11.00 Read about proposed staffing restructure.
11.10 – 11.35 Discuss library newsletter, dubious image searches!, future event planning with my supervisor.
11.45 Meet local community group who use library in rain. This is occasional; I would like to offer our space to more groups, because it is not our space, it is theirs. Oh and surely community driven space is the future of librarianship, if not the present.
11.50 Print promos/posters/flyers for 2012 programs.
12.15pm Tidy up task list, flagged items in Outlook (MPOW email client). Help customer find Captain Underpants book.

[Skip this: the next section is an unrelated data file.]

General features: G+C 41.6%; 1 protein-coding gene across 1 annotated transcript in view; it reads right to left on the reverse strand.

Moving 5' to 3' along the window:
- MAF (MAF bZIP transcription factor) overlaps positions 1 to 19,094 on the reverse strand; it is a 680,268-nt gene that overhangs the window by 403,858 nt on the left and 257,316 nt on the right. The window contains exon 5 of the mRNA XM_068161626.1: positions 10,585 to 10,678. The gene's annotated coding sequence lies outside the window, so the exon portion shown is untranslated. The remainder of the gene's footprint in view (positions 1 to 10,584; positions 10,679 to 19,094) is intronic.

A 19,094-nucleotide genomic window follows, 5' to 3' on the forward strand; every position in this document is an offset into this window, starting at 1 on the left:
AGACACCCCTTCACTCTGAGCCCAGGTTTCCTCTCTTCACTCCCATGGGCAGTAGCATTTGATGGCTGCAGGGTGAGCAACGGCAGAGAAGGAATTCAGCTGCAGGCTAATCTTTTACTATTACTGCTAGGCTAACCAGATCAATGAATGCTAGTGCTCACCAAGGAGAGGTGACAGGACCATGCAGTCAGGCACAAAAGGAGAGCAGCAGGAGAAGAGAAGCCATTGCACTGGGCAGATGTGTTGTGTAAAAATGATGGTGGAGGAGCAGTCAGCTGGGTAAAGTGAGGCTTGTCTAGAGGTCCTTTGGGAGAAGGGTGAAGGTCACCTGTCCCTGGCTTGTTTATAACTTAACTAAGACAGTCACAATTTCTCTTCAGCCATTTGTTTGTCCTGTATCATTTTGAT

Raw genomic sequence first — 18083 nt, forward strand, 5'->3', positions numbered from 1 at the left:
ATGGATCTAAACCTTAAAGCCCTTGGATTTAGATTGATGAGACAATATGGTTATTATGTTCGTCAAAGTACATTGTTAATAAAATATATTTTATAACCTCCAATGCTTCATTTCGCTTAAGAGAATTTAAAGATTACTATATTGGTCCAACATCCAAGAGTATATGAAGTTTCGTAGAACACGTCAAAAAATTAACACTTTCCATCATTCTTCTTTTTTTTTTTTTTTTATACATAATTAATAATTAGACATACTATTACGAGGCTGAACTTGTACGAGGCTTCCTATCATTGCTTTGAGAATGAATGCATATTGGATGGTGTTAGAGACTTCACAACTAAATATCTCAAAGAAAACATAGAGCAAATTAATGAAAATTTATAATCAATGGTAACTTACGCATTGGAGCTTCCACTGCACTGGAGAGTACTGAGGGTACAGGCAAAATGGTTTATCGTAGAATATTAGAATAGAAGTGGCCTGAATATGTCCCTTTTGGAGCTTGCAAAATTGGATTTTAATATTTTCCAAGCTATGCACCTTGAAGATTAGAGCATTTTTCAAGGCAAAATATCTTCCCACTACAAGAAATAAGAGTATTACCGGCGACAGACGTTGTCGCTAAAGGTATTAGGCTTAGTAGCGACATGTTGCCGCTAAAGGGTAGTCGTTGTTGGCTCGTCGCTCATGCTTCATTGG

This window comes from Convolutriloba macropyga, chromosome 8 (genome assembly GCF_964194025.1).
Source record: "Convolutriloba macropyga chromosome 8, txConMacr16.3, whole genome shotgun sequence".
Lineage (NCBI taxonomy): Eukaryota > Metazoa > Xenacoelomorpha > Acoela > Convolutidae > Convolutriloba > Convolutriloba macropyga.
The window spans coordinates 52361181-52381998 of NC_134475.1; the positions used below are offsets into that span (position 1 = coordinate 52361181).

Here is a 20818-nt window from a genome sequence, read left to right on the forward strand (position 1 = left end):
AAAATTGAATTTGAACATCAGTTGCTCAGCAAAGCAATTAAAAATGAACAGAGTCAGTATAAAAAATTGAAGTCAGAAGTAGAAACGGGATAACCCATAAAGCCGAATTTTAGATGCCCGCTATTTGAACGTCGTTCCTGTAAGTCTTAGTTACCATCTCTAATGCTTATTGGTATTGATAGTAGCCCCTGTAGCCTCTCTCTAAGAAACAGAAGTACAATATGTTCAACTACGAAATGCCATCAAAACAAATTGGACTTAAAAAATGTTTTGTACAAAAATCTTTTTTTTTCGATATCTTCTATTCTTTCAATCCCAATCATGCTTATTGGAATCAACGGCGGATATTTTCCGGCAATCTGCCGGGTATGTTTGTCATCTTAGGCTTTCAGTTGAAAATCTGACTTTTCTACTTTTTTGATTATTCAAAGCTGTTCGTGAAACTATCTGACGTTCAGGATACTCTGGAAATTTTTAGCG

12.30 Lunch in lunchroom with colleagues.
1.00 Email local primary school about library lesson attendance in 2012.
1.20 Fill in paper diary. Still using this, but for how long?
1.28 Had a great idea (an aha moment!) for project with local primary school – must flesh this out, and follow through…
1.30 Prepare for serials (magazines) meeting.
2.00 Serials meeting.
3.25 Cup of tea (at desk) while checking emails. Help customer find books similar to the ever-popular Diary of a Wimpy Kid books; we have Big Nate books. (Do you know any other read-alikes?)
3.30 Event planning document discussion with supervisor.
4.30 More emails, tidy desk, make list for Monday.
4.40 Learn I need to come in for early shift on Monday for non-fiction and adult fiction selection – good practice.
5.10 Leave. (Only 10mins late, an improvement on average finishing times of last year.)